A walled garden in Suffolk yields up its secrets

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In the hot summer of 2020, during the Covid pandemic, Olivia Laing and her husband Ian moved from Cambridge to a beautiful Georgian house in a Suffolk village and began work on restoring the neglected, extensive walled garden behind it. She was vaguely aware that the garden had been owned and loved by the well-known

A haunting mystery: Enlightenment, by Sarah Perry, reviewed

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As ghosts go, Maria Vaduva, who haunts Enlightenment, is not a patch on the wild, tormented figure who stalks the pages of Sarah Perry’s previous novel, Melmoth. Where Melmoth, in rage and despair, haunts everyone complicit in history’s horrors, Maria is crossly plaintive. The disappearance of this unrecognised 19th-century Romanian astronomer from Lowlands House, a

Learning the art lingo: the people, periods and -isms

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When she first starts working as a security guard at the Guggenheim Museum in New York, Bianca Bosker is so bored that she prays someone will touch the art. ‘Do it, I urged silently from my spot by the wall. Do it so I can tell you not to.’ She’s to stand for hours on

The recklessness of George Mallory

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George Mallory bookended the 20th century history of Everest with his pioneering attempts in the 1920s to climb the mountain – and with the spectacular discovery, in 1999, of his body high up on the North Face, preserved by the ice for 75 years after he had failed to do so. His flip remark to

Reading pulp fiction taught me how to write, said S.J. Perelman

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This volume of short essays – originally written for the New Yorker in the 1940s and 1950s but never before assembled – provides ample evidence that the great S.J. Perelman could misspend his youth with the best of them. It’s also the closest thing to an autobiography he ever completed: a series of comic reflections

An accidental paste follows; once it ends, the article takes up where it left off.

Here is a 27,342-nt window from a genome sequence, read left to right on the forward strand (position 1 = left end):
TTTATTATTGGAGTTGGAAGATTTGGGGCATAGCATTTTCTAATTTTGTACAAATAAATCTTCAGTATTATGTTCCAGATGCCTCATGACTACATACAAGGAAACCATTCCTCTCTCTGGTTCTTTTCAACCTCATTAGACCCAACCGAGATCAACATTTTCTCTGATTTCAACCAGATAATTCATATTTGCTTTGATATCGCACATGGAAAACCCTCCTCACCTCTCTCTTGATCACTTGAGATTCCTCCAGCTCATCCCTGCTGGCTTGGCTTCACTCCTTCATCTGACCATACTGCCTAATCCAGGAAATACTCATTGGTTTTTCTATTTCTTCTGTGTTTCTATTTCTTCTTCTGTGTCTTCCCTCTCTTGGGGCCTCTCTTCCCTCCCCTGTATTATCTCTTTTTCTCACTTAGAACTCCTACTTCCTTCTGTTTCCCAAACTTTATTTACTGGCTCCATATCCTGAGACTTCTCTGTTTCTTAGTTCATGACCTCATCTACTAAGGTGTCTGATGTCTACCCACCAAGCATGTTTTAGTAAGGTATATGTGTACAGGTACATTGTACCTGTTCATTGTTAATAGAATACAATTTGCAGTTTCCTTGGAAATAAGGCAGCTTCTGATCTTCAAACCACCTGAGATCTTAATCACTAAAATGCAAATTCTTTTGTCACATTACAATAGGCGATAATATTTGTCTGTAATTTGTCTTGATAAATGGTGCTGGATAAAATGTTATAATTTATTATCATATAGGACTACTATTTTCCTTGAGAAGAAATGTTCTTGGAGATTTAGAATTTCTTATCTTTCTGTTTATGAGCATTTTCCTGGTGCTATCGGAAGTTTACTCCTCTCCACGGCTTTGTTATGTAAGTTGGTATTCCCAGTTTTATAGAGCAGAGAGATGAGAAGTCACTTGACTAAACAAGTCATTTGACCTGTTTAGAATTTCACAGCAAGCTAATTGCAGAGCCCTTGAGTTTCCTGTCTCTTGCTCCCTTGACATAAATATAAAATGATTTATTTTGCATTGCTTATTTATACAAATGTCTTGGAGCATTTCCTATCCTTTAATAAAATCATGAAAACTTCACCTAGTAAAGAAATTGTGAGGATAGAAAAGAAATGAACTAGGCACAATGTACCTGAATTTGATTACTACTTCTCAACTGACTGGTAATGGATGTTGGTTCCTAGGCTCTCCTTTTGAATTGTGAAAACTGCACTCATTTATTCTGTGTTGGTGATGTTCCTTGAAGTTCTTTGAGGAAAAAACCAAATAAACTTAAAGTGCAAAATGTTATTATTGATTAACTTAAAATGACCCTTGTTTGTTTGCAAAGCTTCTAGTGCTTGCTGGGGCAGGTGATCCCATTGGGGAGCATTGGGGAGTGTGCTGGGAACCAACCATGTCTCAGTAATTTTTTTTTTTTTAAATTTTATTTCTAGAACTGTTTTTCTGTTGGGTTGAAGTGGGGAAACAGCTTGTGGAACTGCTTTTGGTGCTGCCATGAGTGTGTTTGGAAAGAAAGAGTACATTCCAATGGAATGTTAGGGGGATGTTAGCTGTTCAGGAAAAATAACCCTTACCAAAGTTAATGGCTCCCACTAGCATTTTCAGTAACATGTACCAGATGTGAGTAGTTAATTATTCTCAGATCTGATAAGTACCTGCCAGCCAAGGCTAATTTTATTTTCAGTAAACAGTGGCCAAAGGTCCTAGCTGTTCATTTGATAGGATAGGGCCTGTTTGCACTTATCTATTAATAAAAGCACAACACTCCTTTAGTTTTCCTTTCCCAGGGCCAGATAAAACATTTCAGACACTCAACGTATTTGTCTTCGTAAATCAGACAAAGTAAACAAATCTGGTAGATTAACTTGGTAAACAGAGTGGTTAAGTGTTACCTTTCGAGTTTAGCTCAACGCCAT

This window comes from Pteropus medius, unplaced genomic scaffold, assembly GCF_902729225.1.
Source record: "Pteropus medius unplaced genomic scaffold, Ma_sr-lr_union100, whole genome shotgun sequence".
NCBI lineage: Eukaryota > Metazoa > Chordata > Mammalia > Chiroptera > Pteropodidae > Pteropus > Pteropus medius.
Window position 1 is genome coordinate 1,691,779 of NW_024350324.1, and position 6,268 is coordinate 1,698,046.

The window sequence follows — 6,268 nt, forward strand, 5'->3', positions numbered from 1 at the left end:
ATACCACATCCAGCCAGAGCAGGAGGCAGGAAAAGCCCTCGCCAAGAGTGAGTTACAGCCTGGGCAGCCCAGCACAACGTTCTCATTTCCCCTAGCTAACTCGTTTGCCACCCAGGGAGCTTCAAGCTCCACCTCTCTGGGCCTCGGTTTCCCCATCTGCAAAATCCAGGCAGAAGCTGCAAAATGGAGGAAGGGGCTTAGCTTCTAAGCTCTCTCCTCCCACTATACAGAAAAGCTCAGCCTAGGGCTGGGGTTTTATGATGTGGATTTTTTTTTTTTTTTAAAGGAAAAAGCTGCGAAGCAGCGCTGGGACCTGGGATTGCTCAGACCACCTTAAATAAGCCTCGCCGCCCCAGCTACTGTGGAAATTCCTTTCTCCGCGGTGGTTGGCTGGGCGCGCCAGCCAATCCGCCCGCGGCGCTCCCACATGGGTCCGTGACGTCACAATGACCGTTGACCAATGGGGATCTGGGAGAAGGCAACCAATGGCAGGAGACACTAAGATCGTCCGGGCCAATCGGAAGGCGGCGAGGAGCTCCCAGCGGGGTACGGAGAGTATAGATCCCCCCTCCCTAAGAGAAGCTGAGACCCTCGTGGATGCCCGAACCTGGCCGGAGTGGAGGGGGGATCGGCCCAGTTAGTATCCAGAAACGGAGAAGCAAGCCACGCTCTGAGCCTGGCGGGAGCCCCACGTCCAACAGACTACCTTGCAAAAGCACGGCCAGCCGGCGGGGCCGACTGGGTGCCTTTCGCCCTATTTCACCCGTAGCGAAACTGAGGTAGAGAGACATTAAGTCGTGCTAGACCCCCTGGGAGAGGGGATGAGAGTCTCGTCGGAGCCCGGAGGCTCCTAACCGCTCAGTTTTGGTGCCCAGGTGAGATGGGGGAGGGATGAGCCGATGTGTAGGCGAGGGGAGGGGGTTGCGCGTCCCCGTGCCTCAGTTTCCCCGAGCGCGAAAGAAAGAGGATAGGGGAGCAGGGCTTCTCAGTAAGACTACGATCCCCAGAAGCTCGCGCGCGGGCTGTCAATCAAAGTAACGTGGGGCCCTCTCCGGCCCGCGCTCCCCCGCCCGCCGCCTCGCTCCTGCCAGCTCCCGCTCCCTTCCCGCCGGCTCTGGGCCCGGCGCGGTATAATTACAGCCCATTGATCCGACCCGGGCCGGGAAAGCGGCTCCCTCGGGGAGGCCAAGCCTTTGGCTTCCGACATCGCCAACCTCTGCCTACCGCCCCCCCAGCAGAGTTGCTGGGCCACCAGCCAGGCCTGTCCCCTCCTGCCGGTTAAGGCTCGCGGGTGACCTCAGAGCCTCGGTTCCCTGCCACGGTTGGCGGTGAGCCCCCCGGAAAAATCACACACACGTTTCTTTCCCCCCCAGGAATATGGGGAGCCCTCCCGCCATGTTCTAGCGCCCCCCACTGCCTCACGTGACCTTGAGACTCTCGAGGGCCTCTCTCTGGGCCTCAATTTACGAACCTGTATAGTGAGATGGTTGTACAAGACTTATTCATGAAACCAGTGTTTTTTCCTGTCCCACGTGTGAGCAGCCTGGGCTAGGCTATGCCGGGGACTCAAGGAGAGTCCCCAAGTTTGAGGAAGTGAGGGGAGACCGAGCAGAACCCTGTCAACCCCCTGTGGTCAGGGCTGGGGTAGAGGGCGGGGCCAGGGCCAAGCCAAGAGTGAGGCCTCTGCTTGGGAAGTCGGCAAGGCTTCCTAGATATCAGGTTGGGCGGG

Fools rush in: Mania, by Lionel Shriver, reviewed

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Pearson Converse teaches literature at Verlaine University, Pennsylvania. She exists in an alternative universe to our own in which the Mental Parity Movement holds sway.  There is intellectual levelling, and no ‘cognitive discrimination’. This is high satire, exaggerated, crude, inviting ridicule of the social system portrayed, close to the great satirists of the 18th century

More Mr Pooter than Joe Orton: George Lucas’s gay life in London

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In January 1948, George Lucas, an unremarkable 21-year-old Roman Catholic who had just been demobbed from the Pay Corps, was living unhappily in Romford with his ill-matched parents, who relentlessly taunted him about his homosexuality. He would shortly get a job at the War Office and so embark on a lifetime’s career as a civil

Agent Zo: the Polish blonde with nerves of steel

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In recent years, far from diminishing, the number of books on the Nazis, Occupied Europe and the Holocaust – events that now lie three quarters of a century in the past – seem only to grow. New archives are opened and attics are raided for forgotten diaries and letters. One historian who has mined them

Home to mother: Long Island, by Colm Toibín, reviewed

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Colm Toibin’s new novel starts with a bang – or rather, the results of one. It is only on the second page that an Irishman arrives at Eilis Fiorello’s house and threatens to leave his wife’s love child on her doorstep, it being also the doorstep of the father, Tony. ‘If anyone thinks I am